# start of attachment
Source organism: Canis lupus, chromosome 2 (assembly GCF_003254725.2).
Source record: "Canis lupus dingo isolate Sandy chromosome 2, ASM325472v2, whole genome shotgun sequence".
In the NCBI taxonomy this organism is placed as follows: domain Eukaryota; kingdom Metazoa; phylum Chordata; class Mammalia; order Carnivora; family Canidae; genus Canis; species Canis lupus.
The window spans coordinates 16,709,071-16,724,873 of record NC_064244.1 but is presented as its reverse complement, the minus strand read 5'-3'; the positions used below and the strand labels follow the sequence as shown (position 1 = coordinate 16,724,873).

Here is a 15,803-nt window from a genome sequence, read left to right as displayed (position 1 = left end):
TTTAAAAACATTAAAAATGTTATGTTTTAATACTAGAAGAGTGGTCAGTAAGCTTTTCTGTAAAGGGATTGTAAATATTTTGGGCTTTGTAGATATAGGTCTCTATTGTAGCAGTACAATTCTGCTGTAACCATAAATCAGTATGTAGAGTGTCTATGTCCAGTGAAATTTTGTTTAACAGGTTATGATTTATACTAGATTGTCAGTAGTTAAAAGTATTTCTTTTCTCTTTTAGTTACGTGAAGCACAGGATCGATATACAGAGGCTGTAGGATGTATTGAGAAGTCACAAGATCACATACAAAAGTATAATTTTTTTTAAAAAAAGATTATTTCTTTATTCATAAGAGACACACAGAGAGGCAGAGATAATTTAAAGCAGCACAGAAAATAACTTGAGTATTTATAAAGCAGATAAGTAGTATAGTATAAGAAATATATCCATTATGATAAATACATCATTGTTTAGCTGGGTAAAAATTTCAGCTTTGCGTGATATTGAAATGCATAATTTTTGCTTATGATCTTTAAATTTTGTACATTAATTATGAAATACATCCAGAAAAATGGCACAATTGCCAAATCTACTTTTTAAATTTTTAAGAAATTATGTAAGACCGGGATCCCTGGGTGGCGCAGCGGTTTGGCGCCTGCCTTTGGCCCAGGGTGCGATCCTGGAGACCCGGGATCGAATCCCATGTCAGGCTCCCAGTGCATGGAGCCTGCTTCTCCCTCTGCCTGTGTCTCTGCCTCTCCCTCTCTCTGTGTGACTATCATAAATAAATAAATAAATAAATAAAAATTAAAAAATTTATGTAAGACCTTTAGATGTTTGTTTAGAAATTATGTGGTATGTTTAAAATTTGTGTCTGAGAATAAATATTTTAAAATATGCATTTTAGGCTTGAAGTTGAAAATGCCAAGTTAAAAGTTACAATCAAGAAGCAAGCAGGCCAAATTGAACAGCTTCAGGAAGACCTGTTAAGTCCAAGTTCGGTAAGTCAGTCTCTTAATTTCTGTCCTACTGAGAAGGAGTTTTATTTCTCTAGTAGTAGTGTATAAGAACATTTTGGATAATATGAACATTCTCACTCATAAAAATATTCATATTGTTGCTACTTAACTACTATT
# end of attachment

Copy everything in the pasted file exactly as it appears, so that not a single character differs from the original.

Source organism: Canis lupus, chromosome 2 (assembly GCF_003254725.2).
Source record: "Canis lupus dingo isolate Sandy chromosome 2, ASM325472v2, whole genome shotgun sequence".
In the NCBI taxonomy this organism is placed as follows: domain Eukaryota; kingdom Metazoa; phylum Chordata; class Mammalia; order Carnivora; family Canidae; genus Canis; species Canis lupus.
The window spans coordinates 16,709,071-16,724,873 of record NC_064244.1 but is presented as its reverse complement, the minus strand read 5'-3'; the positions used below and the strand labels follow the sequence as shown (position 1 = coordinate 16,724,873).

Here is a 15,803-nt window from a genome sequence, read left to right as displayed (position 1 = left end):
TTTAAAAACATTAAAAATGTTATGTTTTAATACTAGAAGAGTGGTCAGTAAGCTTTTCTGTAAAGGGATTGTAAATATTTTGGGCTTTGTAGATATAGGTCTCTATTGTAGCAGTACAATTCTGCTGTAACCATAAATCAGTATGTAGAGTGTCTATGTCCAGTGAAATTTTGTTTAACAGGTTATGATTTATACTAGATTGTCAGTAGTTAAAAGTATTTCTTTTCTCTTTTAGTTACGTGAAGCACAGGATCGATATACAGAGGCTGTAGGATGTATTGAGAAGTCACAAGATCACATACAAAAGTATAATTTTTTTTAAAAAAAGATTATTTCTTTATTCATAAGAGACACACAGAGAGGCAGAGATAATTTAAAGCAGCACAGAAAATAACTTGAGTATTTATAAAGCAGATAAGTAGTATAGTATAAGAAATATATCCATTATGATAAATACATCATTGTTTAGCTGGGTAAAAATTTCAGCTTTGCGTGATATTGAAATGCATAATTTTTGCTTATGATCTTTAAATTTTGTACATTAATTATGAAATACATCCAGAAAAATGGCACAATTGCCAAATCTACTTTTTAAATTTTTAAGAAATTATGTAAGACCGGGATCCCTGGGTGGCGCAGCGGTTTGGCGCCTGCCTTTGGCCCAGGGTGCGATCCTGGAGACCCGGGATCGAATCCCATGTCAGGCTCCCAGTGCATGGAGCCTGCTTCTCCCTCTGCCTGTGTCTCTGCCTCTCCCTCTCTCTGTGTGACTATCATAAATAAATAAATAAATAAATAAAAATTAAAAAATTTATGTAAGACCTTTAGATGTTTGTTTAGAAATTATGTGGTATGTTTAAAATTTGTGTCTGAGAATAAATATTTTAAAATATGCATTTTAGGCTTGAAGTTGAAAATGCCAAGTTAAAAGTTACAATCAAGAAGCAAGCAGGCCAAATTGAACAGCTTCAGGAAGACCTGTTAAGTCCAAGTTCGGTAAGTCAGTCTCTTAATTTCTGTCCTACTGAGAAGGAGTTTTATTTCTCTAGTAGTAGTGTATAAGAACATTTTGGATAATATGAACATTCTCACTCATAAAAATATTCATATTGTTGCTACTTAACTACTATT